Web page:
Cationization Mass Spectrometry for Condensed-Phase Samples



Chapter 7 Electron ionization (EI) is the gold standard in analyte ionization by mass spectrometry (MS). As an alternative to EI, a wide variety of alternative ionization techniques have been developed. A characteristic feature of these ionization techniques is that often even-electron ions are generated as a result of ion attachment processes. In these ion attachment processes, generally only very little energy transfer is involved. As a result, ions related to the intact analyte molecule are generated with little fragment ions (soft ionization techniques). Next to the generation of protonated molecules ([M+H]+) by attachment of a proton, attachment of other cations, e.g., Alkali+-ions as well as other metal ions, may also be observed. This chapter discusses condensed-phase ionization techniques from the perspective of Alkali+-ion attachment mass spectrometry. Thus, attention is paid to liquid-phase ionization techniques, i.e., thermospray ionization (TSI) and electrospray ionization (ESI), and solid-phase ionization or desorption/ionization techniques, including field desorption (FDI), fast-atom bombardment (FAB), and matrix-assisted laser desorption ionization (MALDI). Application of Alkali+-cationization in these condensed-phase ionization techniques are discussed in the areas of small molecule analysis as well as tin the analysis of glycosides, sugars, glycans and oligosaccharides, lipids and phospholipids, peptides and proteins, oligonucleotides, and synthetic polymers. Differences in fragmentation between protonated and Alkali+- cationized molecules are highlighted.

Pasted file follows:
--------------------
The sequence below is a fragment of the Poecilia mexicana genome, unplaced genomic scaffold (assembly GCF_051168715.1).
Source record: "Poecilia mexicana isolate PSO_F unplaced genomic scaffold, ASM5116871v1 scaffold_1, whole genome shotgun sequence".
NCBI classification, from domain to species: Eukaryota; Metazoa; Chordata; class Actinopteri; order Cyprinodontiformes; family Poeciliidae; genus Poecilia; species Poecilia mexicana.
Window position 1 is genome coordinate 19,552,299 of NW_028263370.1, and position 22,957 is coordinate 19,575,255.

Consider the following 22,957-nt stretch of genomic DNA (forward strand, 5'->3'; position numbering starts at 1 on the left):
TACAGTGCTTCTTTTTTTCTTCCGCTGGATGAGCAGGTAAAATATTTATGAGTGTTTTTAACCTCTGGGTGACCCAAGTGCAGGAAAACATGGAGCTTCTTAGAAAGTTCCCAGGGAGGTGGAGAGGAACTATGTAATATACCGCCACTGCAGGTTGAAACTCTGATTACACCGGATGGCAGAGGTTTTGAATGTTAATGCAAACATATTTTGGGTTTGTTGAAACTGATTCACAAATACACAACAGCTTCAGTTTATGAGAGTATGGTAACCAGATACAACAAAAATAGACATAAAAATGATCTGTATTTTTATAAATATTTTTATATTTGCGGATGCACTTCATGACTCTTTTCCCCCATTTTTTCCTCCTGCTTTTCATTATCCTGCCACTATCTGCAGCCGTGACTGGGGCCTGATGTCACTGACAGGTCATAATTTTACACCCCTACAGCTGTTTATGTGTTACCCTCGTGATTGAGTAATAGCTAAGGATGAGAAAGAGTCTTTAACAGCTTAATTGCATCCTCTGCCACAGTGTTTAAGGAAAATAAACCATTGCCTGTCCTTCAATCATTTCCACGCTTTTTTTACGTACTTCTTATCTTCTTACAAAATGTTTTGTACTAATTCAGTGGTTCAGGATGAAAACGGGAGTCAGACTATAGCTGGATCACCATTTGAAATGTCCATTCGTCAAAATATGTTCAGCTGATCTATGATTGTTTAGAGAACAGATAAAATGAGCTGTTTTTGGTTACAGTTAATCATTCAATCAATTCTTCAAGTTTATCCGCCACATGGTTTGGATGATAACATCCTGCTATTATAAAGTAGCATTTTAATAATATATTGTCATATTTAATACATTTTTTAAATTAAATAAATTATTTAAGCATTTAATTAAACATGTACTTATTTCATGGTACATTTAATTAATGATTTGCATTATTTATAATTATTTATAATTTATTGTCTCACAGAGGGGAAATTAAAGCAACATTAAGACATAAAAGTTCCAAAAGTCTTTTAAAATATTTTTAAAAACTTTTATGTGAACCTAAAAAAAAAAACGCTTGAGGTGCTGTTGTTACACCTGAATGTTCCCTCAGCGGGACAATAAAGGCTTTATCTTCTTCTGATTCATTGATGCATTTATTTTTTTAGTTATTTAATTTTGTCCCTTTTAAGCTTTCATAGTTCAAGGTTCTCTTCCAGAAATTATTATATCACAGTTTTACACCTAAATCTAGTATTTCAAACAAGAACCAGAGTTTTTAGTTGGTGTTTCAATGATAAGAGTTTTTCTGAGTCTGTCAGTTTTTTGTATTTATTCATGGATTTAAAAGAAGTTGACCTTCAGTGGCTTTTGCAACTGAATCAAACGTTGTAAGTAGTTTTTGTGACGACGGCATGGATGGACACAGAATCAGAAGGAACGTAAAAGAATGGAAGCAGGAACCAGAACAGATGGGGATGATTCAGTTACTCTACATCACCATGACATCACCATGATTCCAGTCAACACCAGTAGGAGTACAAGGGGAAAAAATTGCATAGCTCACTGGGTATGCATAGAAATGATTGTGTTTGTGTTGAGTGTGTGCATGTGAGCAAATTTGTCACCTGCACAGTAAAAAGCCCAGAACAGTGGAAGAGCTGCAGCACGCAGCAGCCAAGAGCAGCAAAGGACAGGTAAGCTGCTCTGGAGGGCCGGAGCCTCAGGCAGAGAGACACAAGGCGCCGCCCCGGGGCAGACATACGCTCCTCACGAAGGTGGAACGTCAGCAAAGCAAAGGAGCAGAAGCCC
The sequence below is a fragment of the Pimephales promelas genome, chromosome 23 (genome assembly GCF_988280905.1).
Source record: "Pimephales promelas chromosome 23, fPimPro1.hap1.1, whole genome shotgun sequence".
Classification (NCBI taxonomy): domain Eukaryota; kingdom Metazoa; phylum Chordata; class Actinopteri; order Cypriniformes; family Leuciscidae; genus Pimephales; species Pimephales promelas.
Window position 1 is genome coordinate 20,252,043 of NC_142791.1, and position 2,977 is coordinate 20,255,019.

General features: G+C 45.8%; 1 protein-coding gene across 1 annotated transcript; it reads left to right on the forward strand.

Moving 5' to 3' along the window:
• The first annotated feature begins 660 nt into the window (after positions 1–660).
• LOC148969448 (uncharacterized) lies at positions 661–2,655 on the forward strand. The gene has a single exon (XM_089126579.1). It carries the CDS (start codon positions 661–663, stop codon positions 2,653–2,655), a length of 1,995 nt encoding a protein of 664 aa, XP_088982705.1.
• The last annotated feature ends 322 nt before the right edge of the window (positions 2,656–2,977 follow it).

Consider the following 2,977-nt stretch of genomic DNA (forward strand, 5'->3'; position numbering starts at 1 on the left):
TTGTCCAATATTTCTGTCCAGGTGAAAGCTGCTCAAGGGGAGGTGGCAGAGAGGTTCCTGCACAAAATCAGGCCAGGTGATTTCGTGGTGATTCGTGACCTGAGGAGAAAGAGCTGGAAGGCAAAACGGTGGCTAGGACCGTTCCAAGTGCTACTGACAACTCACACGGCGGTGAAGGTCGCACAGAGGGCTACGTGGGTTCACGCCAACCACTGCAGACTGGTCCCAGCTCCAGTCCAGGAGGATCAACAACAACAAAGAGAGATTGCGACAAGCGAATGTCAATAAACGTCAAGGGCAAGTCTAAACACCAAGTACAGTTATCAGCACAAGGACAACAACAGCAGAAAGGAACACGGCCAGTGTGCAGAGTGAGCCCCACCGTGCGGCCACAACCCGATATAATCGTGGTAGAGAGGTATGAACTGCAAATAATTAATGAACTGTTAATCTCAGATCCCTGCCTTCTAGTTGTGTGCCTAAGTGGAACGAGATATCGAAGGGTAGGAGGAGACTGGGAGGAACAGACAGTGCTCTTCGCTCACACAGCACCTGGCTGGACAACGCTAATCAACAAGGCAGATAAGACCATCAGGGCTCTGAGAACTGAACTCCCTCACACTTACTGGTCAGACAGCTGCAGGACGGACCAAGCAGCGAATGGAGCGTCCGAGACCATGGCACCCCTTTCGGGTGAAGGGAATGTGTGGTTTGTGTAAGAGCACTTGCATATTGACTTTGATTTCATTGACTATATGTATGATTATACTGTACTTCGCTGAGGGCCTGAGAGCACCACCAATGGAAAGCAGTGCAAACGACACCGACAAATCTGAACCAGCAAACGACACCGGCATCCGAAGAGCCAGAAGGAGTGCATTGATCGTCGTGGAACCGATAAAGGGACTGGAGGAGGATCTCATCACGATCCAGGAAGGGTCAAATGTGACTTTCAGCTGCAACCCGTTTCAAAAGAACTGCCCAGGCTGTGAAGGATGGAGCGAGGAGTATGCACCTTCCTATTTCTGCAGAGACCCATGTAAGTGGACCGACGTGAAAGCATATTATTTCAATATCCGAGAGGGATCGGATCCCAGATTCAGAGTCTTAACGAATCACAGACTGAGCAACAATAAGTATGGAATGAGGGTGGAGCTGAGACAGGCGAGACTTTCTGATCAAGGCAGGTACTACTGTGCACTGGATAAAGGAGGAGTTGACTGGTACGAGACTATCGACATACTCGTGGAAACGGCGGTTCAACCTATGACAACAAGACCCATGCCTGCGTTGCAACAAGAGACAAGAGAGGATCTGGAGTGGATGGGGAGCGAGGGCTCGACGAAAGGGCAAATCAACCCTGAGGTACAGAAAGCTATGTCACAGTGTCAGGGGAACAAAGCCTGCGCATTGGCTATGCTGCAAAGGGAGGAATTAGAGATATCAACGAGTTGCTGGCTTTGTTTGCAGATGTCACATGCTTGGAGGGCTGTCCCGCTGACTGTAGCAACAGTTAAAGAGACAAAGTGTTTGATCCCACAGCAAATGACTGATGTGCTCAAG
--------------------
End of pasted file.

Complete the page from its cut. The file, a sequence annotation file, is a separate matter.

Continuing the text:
Ion-attachment mass spectrometry Thermospray ionization Electrospray ionization Field desorption Fast-atom bombardment Matrix-assisted laser desorption ionization Atmospheric-pressure desorption ionization techniques Ionization mechanism H+/Alkali+-exchange reactions Tandem mass spectrometry Collision-induced dissociation Protonated molecules Alkali+-cationized molecules Fragmentation characteristics Glycosides Sugars Glycans Oligosaccharides Lipids Phospholipids Charge-remote fragmentation Peptides Oligonucleotides Synthetic polymers 


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© Springer Science+Business Media New York 2015

Authors and Affiliations

  1. 1.hyphen MassSpecLeidenThe Netherlands

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